In making his ruling, Judge Jackson noted that the Mt. Hawley policies were written on a standard “Commercial General Liability Coverage Form,” where an occurrence is defined as “an accident, including continuous or repeated exposures to substantially the same general harmful conditions.”  Mt. Hawley Ins. Co. v. Creek Side at Parker Homeowners Association, Inc., WL 104795, p. 2 (D. Colo. 2013).  Judge Jackson also noted that faulty workmanship, according to Greystone Construction, Inc. v. National Fire & Marine Ins. Co., 661 F.3d 1272, 1286-87 (10th Cir. 2011), can constitute an occurrence that triggers coverage under  CGL policy in two circumstances.  First, the property damage was not caused by purposeful neglect or knowingly poor workmanship and second, the damage was to non-defective portions of the contractor’s or subcontractor’s work or to third-party property.

In the case at issue, there were no allegations that MV Homes or its subcontractors  purposefully or knowingly performed poor workmanship.  Thus, MV Homes relied on the HOA’s claims in the underlying suit to contend the property damage was to non-defective portions of its or its subcontractors’ work or to third-party property.  Judge Jackson found there was enough evidence regarding whether an occurrence triggered the policy for the issue to proceed to a jury.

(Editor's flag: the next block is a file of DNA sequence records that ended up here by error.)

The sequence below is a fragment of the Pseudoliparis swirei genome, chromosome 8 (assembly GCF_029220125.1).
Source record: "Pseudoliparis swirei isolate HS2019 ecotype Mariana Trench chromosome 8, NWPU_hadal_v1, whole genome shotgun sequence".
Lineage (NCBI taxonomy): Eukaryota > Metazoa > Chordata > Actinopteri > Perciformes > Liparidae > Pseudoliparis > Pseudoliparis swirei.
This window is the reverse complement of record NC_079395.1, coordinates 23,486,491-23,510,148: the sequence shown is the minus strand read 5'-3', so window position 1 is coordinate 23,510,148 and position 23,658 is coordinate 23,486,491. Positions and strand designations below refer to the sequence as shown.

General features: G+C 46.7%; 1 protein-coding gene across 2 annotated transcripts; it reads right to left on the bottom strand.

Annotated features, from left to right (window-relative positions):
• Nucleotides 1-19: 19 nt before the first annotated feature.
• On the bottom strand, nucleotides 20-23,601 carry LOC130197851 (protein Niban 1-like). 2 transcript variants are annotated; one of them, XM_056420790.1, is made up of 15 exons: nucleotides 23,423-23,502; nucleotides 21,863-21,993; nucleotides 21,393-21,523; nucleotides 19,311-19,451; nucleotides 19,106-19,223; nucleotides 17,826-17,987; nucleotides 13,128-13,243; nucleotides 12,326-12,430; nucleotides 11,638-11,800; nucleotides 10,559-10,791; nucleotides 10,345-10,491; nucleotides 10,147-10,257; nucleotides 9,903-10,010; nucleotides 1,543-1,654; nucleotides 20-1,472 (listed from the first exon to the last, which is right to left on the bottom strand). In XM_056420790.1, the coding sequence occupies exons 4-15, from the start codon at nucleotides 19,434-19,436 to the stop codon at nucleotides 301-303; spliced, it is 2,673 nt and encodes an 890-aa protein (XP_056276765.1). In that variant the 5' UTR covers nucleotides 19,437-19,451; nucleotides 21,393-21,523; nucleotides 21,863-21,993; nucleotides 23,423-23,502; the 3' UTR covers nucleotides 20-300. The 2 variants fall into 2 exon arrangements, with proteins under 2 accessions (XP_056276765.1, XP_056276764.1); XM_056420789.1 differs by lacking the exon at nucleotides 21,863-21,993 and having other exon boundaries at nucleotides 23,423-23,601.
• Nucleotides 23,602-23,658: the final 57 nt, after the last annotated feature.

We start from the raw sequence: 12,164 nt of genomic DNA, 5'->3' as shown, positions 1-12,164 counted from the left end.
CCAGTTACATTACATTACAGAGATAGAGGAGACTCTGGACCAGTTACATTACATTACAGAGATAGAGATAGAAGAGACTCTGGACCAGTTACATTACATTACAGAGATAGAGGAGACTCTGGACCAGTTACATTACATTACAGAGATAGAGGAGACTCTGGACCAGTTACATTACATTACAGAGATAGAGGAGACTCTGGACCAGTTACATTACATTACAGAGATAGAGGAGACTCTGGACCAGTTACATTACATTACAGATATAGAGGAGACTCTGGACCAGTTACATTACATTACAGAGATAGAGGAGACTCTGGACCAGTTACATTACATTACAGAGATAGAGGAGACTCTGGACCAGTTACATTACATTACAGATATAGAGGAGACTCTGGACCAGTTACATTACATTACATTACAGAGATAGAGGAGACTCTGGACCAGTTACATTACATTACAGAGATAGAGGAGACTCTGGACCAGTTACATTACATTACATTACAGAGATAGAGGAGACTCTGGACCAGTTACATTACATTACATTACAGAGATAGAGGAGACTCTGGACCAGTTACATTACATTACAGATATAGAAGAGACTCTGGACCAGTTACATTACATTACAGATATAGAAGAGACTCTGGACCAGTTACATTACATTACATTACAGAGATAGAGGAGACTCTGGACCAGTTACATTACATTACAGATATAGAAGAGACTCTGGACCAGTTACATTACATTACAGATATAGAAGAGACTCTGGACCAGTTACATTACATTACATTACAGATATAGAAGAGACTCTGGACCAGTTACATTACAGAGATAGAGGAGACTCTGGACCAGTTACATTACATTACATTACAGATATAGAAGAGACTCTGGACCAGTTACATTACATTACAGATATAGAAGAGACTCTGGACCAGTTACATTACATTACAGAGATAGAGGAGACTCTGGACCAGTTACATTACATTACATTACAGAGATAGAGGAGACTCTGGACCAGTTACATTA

Judge Jackson’s discussion then moved to exclusions, specifically j(5), j(6), and m.  Exclusion j(5) and j(6) exclude coverage for property damage to:

 (5) That particular part of real property on which you or any contractors or subcontractors working directly or indirectly on your behalf are performing operations, if the “property damage” arises out of those operations; or

(6) That particular part of any property that must be restored, repaired or replaced because “your work” was incorrectly performed on it.

Paragraph (6) of this exclusion does not apply to “property damage” included in the “products-completed operations hazard.” 

Judge Jackson found that exclusion j(5) applies to damage to the work being done by the insured during the course of the insured’s work, not to damage after operations have finished.  Assuming some of the damage occurred during the course of MV Homes’ work, Judge Jackson found that exclusion j(5) did not bar a coverage claim.